Results 1 to 2 of 2
  1. #1
    Join Date
    Apr 2013
    Post Likes

    SEER v EER for warmer climates

    I would appreciate comments on whether or not the new SEER rating (EU directive 626/2011) is a good indicator for efficiency in warmer climates. It is interesting to note that for heating they have divided Europe into 3 zones but cooling is one zone when summer temperatures can vary dramatically from Helsinki to Rome.

    SEER takes partial loads into account with external temperatures of 20, 25, 30 and 35 degrees for an internal temp of 27DB/19WB. These temperatures represent loads of 21, 47, 74 and 100%.

    My first issue is with that 35 degrees limit. Most outdoor units on sale in southern Europe have max operating temperatures of 45/46 degrees but their efficiency can be very different at 40/45 degrees when you examine the manufacturer tables for power input v production of cool air. Further, cooling is typically needed May to Oct but few people would have their units on with external temperatures of 20 or 25 degrees, most people would need AC from 30-50 degrees in built up urban areas.

    So do these lab condition points indicate well how the units perform with higher external temperatures? Is the 50% case in the lab (ie external 25 degrees, internal 27) really a good indicator of the efficiency of the same unit working at 50% capacity to maintain a target internal temperature with an external temperature of 40 degrees? Should people in southern Europe really be choosing units with higher SEER over EER?

    There is a some confusion. The new ratings came into effect this January and some models passed from "B" grade EER to SEER A+ or even A++ (probably with a little tweaking from the manufacturer but you can still divide nominal cooling in kW by power input in kW to confirm the EER) So units nobody wanted last year are now "the best" but still consume more power at higher loads and external temperatures...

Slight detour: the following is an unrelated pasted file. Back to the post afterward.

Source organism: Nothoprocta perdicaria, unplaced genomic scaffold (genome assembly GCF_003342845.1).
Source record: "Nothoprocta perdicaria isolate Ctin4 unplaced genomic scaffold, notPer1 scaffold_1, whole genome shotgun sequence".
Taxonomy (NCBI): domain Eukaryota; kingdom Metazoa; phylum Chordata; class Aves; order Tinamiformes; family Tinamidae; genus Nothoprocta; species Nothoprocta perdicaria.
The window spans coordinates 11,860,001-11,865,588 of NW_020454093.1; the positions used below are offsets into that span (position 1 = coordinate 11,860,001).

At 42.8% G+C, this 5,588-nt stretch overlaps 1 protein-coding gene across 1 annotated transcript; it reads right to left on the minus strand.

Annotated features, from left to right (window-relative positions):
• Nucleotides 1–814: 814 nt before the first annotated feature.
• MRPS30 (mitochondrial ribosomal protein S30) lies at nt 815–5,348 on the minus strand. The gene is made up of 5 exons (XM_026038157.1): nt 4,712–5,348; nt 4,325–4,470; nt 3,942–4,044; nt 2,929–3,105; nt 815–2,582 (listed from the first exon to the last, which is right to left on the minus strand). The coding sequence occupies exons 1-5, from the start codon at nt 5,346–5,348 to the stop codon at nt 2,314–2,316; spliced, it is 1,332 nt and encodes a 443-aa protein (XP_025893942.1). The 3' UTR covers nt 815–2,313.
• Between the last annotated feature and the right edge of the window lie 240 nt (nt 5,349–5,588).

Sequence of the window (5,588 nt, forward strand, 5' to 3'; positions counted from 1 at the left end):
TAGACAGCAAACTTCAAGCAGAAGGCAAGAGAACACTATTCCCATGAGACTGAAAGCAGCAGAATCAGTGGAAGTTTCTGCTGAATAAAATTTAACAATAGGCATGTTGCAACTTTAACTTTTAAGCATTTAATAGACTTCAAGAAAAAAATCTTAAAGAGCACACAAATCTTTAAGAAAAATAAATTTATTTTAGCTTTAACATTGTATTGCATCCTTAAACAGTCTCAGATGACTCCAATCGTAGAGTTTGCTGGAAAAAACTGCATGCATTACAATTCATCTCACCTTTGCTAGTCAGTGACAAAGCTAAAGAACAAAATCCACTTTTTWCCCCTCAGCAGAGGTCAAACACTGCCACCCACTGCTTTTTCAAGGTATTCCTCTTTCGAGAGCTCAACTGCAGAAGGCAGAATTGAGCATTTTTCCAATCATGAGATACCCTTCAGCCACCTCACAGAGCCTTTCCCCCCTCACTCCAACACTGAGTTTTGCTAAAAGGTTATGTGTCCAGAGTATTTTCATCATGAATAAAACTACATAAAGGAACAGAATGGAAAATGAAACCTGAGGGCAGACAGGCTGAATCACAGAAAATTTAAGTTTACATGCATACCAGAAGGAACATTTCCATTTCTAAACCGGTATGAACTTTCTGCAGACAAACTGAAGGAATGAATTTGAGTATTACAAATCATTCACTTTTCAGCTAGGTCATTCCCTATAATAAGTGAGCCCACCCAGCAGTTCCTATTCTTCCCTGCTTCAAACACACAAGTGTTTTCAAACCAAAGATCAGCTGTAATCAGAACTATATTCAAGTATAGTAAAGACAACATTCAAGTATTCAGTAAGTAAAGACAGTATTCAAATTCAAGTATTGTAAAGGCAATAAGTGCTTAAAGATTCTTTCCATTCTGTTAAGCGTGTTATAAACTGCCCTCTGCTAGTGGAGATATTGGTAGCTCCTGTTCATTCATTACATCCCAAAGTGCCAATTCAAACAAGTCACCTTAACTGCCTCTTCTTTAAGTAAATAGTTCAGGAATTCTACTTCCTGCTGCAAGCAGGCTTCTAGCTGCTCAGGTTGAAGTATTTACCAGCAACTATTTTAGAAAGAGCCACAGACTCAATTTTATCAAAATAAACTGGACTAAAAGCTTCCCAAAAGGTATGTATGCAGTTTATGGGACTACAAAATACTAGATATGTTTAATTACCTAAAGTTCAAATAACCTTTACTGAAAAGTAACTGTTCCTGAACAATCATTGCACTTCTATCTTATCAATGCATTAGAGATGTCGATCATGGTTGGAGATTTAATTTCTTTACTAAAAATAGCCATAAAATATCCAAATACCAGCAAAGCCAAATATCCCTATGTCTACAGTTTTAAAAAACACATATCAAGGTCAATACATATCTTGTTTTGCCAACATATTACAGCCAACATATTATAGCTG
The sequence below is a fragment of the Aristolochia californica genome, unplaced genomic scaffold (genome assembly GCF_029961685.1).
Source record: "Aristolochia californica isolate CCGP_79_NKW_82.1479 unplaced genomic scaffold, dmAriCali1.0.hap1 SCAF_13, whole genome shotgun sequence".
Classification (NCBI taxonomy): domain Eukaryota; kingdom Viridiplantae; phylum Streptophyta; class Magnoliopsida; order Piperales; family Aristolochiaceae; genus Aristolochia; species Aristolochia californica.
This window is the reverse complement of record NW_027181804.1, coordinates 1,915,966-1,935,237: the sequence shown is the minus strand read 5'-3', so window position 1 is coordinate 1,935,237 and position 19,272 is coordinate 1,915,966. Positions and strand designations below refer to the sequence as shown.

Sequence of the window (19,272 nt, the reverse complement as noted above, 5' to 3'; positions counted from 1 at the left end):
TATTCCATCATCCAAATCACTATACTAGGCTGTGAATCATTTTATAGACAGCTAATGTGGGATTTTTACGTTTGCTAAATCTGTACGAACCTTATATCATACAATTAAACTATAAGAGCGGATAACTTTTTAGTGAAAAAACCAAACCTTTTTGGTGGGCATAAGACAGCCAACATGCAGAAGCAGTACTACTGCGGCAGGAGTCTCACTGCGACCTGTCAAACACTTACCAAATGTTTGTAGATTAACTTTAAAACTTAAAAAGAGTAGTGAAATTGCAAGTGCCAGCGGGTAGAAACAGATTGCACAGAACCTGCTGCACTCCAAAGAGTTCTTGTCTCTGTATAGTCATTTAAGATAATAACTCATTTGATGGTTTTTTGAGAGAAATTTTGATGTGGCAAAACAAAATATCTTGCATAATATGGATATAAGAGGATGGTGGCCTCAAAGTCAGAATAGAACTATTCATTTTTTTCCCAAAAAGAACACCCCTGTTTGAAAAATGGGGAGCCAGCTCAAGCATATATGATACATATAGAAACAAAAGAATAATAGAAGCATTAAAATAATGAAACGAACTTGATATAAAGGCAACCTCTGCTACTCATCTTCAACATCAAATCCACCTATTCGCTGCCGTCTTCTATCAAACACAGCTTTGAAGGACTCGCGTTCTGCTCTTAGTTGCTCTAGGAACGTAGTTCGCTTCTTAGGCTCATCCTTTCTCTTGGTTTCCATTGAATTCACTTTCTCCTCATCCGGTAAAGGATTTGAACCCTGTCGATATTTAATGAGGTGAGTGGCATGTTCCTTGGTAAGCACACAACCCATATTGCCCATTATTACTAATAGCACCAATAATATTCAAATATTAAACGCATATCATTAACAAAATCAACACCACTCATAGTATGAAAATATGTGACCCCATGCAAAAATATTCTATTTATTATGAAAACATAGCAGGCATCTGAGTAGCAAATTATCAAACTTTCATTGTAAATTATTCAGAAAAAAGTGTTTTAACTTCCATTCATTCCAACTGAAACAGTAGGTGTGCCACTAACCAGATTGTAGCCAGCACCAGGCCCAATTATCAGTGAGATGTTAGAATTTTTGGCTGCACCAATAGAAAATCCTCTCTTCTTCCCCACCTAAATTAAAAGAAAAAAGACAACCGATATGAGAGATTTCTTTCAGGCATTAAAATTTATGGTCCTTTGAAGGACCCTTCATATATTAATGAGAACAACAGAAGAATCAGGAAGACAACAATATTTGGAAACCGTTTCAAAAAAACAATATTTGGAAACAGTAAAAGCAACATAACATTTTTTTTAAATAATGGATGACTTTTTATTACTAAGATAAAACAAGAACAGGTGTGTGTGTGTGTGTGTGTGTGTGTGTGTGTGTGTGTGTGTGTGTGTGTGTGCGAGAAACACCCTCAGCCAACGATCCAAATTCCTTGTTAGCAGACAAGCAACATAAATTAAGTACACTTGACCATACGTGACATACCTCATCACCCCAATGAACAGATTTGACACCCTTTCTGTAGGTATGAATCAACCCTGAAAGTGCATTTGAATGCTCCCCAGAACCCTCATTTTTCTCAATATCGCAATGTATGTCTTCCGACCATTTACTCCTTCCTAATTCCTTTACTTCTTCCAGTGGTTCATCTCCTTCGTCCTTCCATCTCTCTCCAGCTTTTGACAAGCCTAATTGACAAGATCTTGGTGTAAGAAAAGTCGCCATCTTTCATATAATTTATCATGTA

2. #2
    Join Date
    Jan 2009
    Saint Joseph, MI
    Post Likes
    Europe is a whole different market than US. I think minisplits are far more common. Northern Europe, other than commercial buildings, AC is pretty rare from what I saw. Not really nessesary since it's a West Coast Temperate climate. Southern Europe is more hot and humid. I'd say southern europe compares closer to maybe San Diego climate, but just a little hotter mid summer. But it's not a humid climate like the South. Northern Europe si more like Seattle towards the West coast, and past the northern Alps and into Northern Germany, more like Northern Michigan or maybe Toronto or Montreal but still less humid.

    There should be design conditioins available for these regions to guide your design same as the US. I would say SEER is still relevant. EER only becomes more important in hot dry climates more like Northern Africa and maybe some parts of Spain Italy and Southern France on the Mediterranian.

    EER is the effciency at 95F and I think it's 80F Indoor (who honestly keeps it that warm, except in dry climates?) with 50%RH. SEER I beleive is either weighted or uses 82F outdoor, 80F indoor and represents a common part load conditions where equipment cycling impacts effciency. That's why 2 stage equipment often has slightly higher SEER rating but the same EER. Even higher SEER equipment adds a 2 speed condenser fan to further improve effceincy at part load conditions, but again, the EER does not change significantly.

    In Europe, I believe mini splits are more common than conventional split systems since you are often dealing with refrofits, in masonry buildings, rather than new construction.

    All that being said, as you point out, if the system is only being used on hotter days, than EER will be a better measure. Be carefuly not to oversize. Old buildings with good shade and a lot of mass from stone, brick, tile, etc will heat up and cool off very slowly and usually a much smaller system can be installed making it more comfortable and more effcient. The longer it can run between cycles the more effcient it will be. In an ideal hoome, there's enouhg mass that the system will always run at least 20-30 minutes just to cool the space by even just 1F.

Posting Permissions

  • You may not post new threads
  • You may not post replies
  • You may not post attachments
  • You may not edit your posts

Related Forums

Plumbing Talks | Contractor MagazineThe place where Electrical professionals meet.